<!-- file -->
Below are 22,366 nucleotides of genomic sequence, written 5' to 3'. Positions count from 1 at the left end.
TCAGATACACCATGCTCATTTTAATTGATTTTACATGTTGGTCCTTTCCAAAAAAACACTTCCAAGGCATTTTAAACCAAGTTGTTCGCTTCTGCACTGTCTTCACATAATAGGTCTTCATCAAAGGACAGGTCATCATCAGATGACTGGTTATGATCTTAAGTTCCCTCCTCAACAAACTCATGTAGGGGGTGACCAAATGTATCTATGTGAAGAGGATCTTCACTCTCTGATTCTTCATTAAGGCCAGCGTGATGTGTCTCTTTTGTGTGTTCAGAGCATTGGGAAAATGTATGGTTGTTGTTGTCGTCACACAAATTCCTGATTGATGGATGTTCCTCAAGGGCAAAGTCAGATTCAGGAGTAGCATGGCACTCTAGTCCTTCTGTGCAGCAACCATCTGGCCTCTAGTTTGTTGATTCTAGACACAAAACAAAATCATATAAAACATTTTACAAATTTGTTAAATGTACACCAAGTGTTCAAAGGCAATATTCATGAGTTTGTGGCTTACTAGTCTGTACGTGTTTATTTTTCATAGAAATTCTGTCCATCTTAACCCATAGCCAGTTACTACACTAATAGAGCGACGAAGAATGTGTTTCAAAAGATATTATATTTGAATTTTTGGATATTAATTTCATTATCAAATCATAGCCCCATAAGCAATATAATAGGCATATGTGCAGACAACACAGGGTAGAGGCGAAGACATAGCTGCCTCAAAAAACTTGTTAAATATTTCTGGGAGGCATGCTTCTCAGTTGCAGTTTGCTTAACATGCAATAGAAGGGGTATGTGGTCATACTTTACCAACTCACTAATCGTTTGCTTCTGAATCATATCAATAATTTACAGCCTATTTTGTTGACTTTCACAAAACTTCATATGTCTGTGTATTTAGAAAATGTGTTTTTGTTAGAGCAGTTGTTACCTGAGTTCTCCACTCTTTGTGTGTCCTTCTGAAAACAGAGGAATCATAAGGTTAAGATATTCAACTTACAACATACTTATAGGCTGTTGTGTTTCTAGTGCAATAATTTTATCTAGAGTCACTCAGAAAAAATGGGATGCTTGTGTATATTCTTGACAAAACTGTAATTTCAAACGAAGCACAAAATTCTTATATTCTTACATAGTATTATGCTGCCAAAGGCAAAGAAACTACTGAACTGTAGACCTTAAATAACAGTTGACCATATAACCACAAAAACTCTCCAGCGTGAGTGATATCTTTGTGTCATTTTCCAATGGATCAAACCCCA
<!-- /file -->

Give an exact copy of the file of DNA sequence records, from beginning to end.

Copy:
Below are 22,366 nucleotides of genomic sequence, written 5' to 3'. Positions count from 1 at the left end.
TCAGATACACCATGCTCATTTTAATTGATTTTACATGTTGGTCCTTTCCAAAAAAACACTTCCAAGGCATTTTAAACCAAGTTGTTCGCTTCTGCACTGTCTTCACATAATAGGTCTTCATCAAAGGACAGGTCATCATCAGATGACTGGTTATGATCTTAAGTTCCCTCCTCAACAAACTCATGTAGGGGGTGACCAAATGTATCTATGTGAAGAGGATCTTCACTCTCTGATTCTTCATTAAGGCCAGCGTGATGTGTCTCTTTTGTGTGTTCAGAGCATTGGGAAAATGTATGGTTGTTGTTGTCGTCACACAAATTCCTGATTGATGGATGTTCCTCAAGGGCAAAGTCAGATTCAGGAGTAGCATGGCACTCTAGTCCTTCTGTGCAGCAACCATCTGGCCTCTAGTTTGTTGATTCTAGACACAAAACAAAATCATATAAAACATTTTACAAATTTGTTAAATGTACACCAAGTGTTCAAAGGCAATATTCATGAGTTTGTGGCTTACTAGTCTGTACGTGTTTATTTTTCATAGAAATTCTGTCCATCTTAACCCATAGCCAGTTACTACACTAATAGAGCGACGAAGAATGTGTTTCAAAAGATATTATATTTGAATTTTTGGATATTAATTTCATTATCAAATCATAGCCCCATAAGCAATATAATAGGCATATGTGCAGACAACACAGGGTAGAGGCGAAGACATAGCTGCCTCAAAAAACTTGTTAAATATTTCTGGGAGGCATGCTTCTCAGTTGCAGTTTGCTTAACATGCAATAGAAGGGGTATGTGGTCATACTTTACCAACTCACTAATCGTTTGCTTCTGAATCATATCAATAATTTACAGCCTATTTTGTTGACTTTCACAAAACTTCATATGTCTGTGTATTTAGAAAATGTGTTTTTGTTAGAGCAGTTGTTACCTGAGTTCTCCACTCTTTGTGTGTCCTTCTGAAAACAGAGGAATCATAAGGTTAAGATATTCAACTTACAACATACTTATAGGCTGTTGTGTTTCTAGTGCAATAATTTTATCTAGAGTCACTCAGAAAAAATGGGATGCTTGTGTATATTCTTGACAAAACTGTAATTTCAAACGAAGCACAAAATTCTTATATTCTTACATAGTATTATGCTGCCAAAGGCAAAGAAACTACTGAACTGTAGACCTTAAATAACAGTTGACCATATAACCACAAAAACTCTCCAGCGTGAGTGATATCTTTGTGTCATTTTCCAATGGATCAAACCCCA